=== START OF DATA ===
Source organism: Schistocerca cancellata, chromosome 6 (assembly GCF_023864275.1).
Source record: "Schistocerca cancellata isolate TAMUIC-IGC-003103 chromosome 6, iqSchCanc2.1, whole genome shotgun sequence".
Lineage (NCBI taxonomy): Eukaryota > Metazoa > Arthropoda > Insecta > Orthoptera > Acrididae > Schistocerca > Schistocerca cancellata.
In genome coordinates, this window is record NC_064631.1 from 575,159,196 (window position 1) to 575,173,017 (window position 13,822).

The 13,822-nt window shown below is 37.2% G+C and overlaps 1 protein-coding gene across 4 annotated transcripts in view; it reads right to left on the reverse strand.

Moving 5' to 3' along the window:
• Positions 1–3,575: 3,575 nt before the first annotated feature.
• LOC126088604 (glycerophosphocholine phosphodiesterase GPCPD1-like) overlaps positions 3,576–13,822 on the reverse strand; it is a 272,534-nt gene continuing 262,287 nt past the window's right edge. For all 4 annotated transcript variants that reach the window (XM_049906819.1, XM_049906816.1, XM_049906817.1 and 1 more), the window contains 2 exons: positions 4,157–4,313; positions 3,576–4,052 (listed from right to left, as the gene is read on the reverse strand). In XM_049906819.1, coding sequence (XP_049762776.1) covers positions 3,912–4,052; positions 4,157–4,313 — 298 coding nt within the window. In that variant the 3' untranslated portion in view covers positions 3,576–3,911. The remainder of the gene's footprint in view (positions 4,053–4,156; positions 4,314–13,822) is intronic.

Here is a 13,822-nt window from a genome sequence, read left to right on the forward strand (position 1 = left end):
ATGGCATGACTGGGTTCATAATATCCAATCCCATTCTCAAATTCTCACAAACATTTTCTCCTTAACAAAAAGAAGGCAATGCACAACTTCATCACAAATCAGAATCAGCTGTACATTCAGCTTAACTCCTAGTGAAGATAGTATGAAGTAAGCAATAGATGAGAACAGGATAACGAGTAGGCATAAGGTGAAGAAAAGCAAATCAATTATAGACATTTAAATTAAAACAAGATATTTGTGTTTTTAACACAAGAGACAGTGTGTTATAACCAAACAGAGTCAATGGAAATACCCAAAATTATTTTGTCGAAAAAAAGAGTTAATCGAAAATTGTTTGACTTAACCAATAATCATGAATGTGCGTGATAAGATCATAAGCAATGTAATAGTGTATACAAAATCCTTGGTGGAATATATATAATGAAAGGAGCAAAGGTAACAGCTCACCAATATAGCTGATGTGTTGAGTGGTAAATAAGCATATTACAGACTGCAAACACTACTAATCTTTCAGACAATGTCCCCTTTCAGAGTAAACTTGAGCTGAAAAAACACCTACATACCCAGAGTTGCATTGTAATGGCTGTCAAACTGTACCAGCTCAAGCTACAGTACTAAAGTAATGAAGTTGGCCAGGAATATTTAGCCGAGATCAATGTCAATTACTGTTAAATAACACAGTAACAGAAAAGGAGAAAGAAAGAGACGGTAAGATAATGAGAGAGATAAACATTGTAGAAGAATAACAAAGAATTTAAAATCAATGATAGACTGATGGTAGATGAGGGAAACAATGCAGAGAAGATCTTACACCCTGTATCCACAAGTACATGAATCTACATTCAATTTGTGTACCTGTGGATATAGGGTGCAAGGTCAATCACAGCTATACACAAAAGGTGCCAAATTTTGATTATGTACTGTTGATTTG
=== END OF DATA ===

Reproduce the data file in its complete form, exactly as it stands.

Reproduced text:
Source organism: Schistocerca cancellata, chromosome 6 (assembly GCF_023864275.1).
Source record: "Schistocerca cancellata isolate TAMUIC-IGC-003103 chromosome 6, iqSchCanc2.1, whole genome shotgun sequence".
Lineage (NCBI taxonomy): Eukaryota > Metazoa > Arthropoda > Insecta > Orthoptera > Acrididae > Schistocerca > Schistocerca cancellata.
In genome coordinates, this window is record NC_064631.1 from 575,159,196 (window position 1) to 575,173,017 (window position 13,822).

The 13,822-nt window shown below is 37.2% G+C and overlaps 1 protein-coding gene across 4 annotated transcripts in view; it reads right to left on the reverse strand.

Moving 5' to 3' along the window:
• Positions 1–3,575: 3,575 nt before the first annotated feature.
• LOC126088604 (glycerophosphocholine phosphodiesterase GPCPD1-like) overlaps positions 3,576–13,822 on the reverse strand; it is a 272,534-nt gene continuing 262,287 nt past the window's right edge. For all 4 annotated transcript variants that reach the window (XM_049906819.1, XM_049906816.1, XM_049906817.1 and 1 more), the window contains 2 exons: positions 4,157–4,313; positions 3,576–4,052 (listed from right to left, as the gene is read on the reverse strand). In XM_049906819.1, coding sequence (XP_049762776.1) covers positions 3,912–4,052; positions 4,157–4,313 — 298 coding nt within the window. In that variant the 3' untranslated portion in view covers positions 3,576–3,911. The remainder of the gene's footprint in view (positions 4,053–4,156; positions 4,314–13,822) is intronic.

Here is a 13,822-nt window from a genome sequence, read left to right on the forward strand (position 1 = left end):
ATGGCATGACTGGGTTCATAATATCCAATCCCATTCTCAAATTCTCACAAACATTTTCTCCTTAACAAAAAGAAGGCAATGCACAACTTCATCACAAATCAGAATCAGCTGTACATTCAGCTTAACTCCTAGTGAAGATAGTATGAAGTAAGCAATAGATGAGAACAGGATAACGAGTAGGCATAAGGTGAAGAAAAGCAAATCAATTATAGACATTTAAATTAAAACAAGATATTTGTGTTTTTAACACAAGAGACAGTGTGTTATAACCAAACAGAGTCAATGGAAATACCCAAAATTATTTTGTCGAAAAAAAGAGTTAATCGAAAATTGTTTGACTTAACCAATAATCATGAATGTGCGTGATAAGATCATAAGCAATGTAATAGTGTATACAAAATCCTTGGTGGAATATATATAATGAAAGGAGCAAAGGTAACAGCTCACCAATATAGCTGATGTGTTGAGTGGTAAATAAGCATATTACAGACTGCAAACACTACTAATCTTTCAGACAATGTCCCCTTTCAGAGTAAACTTGAGCTGAAAAAACACCTACATACCCAGAGTTGCATTGTAATGGCTGTCAAACTGTACCAGCTCAAGCTACAGTACTAAAGTAATGAAGTTGGCCAGGAATATTTAGCCGAGATCAATGTCAATTACTGTTAAATAACACAGTAACAGAAAAGGAGAAAGAAAGAGACGGTAAGATAATGAGAGAGATAAACATTGTAGAAGAATAACAAAGAATTTAAAATCAATGATAGACTGATGGTAGATGAGGGAAACAATGCAGAGAAGATCTTACACCCTGTATCCACAAGTACATGAATCTACATTCAATTTGTGTACCTGTGGATATAGGGTGCAAGGTCAATCACAGCTATACACAAAAGGTGCCAAATTTTGATTATGTACTGTTGATTTG